Syria's place in the U.S. agenda

Diplomacy: The world watches nervously, hoping the nations can once again work out differences without bloodshed.

April 20, 2003|By Shibley Telhami | Shibley Telhami,SPECIAL TO THE SUN

The recent tension in U.S. relations with Syria quickly raised the specter of another war to follow the Iraq war. Although the possibility of such a war is very small, the fears are real in many quarters in the Middle East and around the world.

For even aside from the genuine U.S. concerns about aspects of Syrian foreign policy, at issue are pervasive fears about American intentions and about the shape of American foreign policy after the military victory in Iraq.

Just as the surprisingly easy toppling of the Taliban regime in Afghanistan had empowered those who want to use America's military might to pursue American objectives, the quick demise of Saddam Hussein's regime has reinforced the same tendency.

The immediate grievances leading to the tension with Syria are important enough to deserve pursuit but certainly not enough to raise the specter of war. Syria, as did many other states, opposed the war on Iraq but it also surprised many by supporting U.N. Resolution 1441 demanding immediate Iraqi compliance with previous United Nations resolutions.

Syria has been accused of helping Iraq, including perhaps supplying night-vision equipment, and also of harboring former Iraqi leaders and scientists. These are important issues that the United States will no doubt continue to pursue as Secretary of State Colin L. Powell makes his way to Damascus for talks with Syrian President Bashar Assad.

The tone of the relationship in the coming weeks will be important not only in setting American priorities in the Middle East but also in addressing concerns that the United States is implementing a unilateralist policy to remake the Middle East beyond Iraq.

Many in the Arab world also fear that rising tension with Syria will make it more difficult to focus on Arab-Israeli negotiations which most, including the United States and Britain, want to revive.

In the past three decades, the Syrian-U.S. relationship has been as complex as Syria's relations with Iraq. Although Syria is ruled by the secularist Arab nationalist Baath Party, it has been at odds with the Iraqi Baathists for decades. In fact, the Syrians' mistrust of Saddam Hussein was so strong that theirs became the only Arab country to side with the non-Arab Islamic government of Iran during the Iraq-Iran war in the 1980s.

When Iraq invaded Kuwait in 1990, Syria pulled another surprise by joining the U.S.-led coalition to liberate Kuwait. That created a new American-Syrian relationship that helped Syria survive the loss of its Soviet patron after the Cold War ended. It also opened opportunities for Arab-Israeli negotiations; Syria and Israel were brought together to negotiate in the Madrid process immediately after the 1991 gulf war.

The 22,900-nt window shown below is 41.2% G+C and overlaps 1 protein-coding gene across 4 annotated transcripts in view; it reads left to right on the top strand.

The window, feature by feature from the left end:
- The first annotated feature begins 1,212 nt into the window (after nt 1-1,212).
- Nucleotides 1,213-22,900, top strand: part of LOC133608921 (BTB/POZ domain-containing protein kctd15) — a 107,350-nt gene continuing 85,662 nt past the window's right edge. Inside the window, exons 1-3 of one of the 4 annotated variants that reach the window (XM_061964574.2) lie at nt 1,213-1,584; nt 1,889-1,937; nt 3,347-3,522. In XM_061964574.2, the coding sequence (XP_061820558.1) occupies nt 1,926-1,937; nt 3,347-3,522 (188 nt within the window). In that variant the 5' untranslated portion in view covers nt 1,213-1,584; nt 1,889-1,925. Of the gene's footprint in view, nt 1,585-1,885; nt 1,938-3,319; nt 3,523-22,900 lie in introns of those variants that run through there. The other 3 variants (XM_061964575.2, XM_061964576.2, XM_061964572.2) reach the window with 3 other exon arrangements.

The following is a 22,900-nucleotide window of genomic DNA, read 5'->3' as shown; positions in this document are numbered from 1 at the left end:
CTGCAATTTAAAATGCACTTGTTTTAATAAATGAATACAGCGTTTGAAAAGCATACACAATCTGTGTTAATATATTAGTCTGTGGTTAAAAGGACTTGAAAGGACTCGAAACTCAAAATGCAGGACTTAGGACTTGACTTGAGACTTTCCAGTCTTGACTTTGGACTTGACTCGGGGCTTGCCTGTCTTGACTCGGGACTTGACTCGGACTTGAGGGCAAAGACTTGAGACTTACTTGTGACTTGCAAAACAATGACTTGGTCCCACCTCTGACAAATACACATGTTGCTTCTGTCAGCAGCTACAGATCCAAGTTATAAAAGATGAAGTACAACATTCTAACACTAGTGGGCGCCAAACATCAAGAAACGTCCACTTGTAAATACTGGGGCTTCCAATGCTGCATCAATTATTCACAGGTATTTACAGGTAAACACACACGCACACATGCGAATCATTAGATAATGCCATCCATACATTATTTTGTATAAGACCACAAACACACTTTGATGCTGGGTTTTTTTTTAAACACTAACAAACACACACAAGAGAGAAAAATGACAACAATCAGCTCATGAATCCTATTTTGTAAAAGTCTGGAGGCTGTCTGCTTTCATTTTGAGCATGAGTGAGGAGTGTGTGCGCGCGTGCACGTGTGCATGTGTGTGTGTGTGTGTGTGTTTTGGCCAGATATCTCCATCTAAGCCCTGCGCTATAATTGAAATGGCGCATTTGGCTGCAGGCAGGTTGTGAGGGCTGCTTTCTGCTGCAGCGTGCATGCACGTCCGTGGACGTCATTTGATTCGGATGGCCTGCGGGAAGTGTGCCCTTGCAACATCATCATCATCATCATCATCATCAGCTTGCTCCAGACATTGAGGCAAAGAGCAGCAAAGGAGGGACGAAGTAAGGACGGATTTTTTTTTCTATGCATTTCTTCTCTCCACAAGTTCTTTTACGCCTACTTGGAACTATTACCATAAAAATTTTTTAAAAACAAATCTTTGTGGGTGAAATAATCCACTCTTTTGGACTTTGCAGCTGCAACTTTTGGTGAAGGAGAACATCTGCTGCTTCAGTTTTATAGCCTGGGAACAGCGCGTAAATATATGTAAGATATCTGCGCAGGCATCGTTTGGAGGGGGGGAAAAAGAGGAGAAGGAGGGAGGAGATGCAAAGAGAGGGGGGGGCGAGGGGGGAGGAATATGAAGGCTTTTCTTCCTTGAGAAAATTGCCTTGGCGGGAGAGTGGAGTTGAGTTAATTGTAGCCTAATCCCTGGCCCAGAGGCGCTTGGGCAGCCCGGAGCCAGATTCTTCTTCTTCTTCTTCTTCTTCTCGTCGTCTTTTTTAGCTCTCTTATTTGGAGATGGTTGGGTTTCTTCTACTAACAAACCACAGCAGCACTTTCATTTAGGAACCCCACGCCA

Although the 1990s were characterized by episodes of competition between the Syrian-Israeli negotiations on one hand and the Palestinian-Israeli negotiations on the other, the general sense was that a negotiated settlement was obtainable. That helped reduce the tension between the United States and Syria despite Syria's military presence in Lebanon and its support for the Hezbollah guerrillas in south Lebanon, which was under Israeli occupation.

By the end of the 1990s, the situation had changed. The Israeli-Syrian negotiations collapsed even before the Palestinian-Israeli negotiations did in July 2000. And Israel unilaterally withdrew from Lebanese territories. Syria, which has remained on the U.S. State Department's list of "state sponsors of terrorism," continued its support for Hezbollah, which continued to attack Israeli targets, especially in a disputed border area, Shebaa Farm. This increased the tension between the United States and Syria even before the heightened focus on terrorism that followed the tragedy of Sept. 11.

Until his death in June 2000, Syrian President Hafez el Assad had managed to forge stable relations even with his enemies through a cautious policy that understood the limitations of Syrian power.

Both Israel and the United States have found predictable ways to manage their relationship with Damascus even when they strongly opposed Syria's policies.

When Bashar Assad became president after his father's death, both hope and concern existed. The hope derived from the man's youth, his education in Britain, and his apparent understanding of the need to reform. The concern derived from the understanding that he needed the old guard even more to survive and that he lacked his father's experience.

In the months since, both tendencies have been confirmed. After initiating modest steps to open up the country economically and politically, the process has stumbled before its many obstacles. Given the decisions that Syria has made in the past three years, it has been hard to guess where it may be headed.

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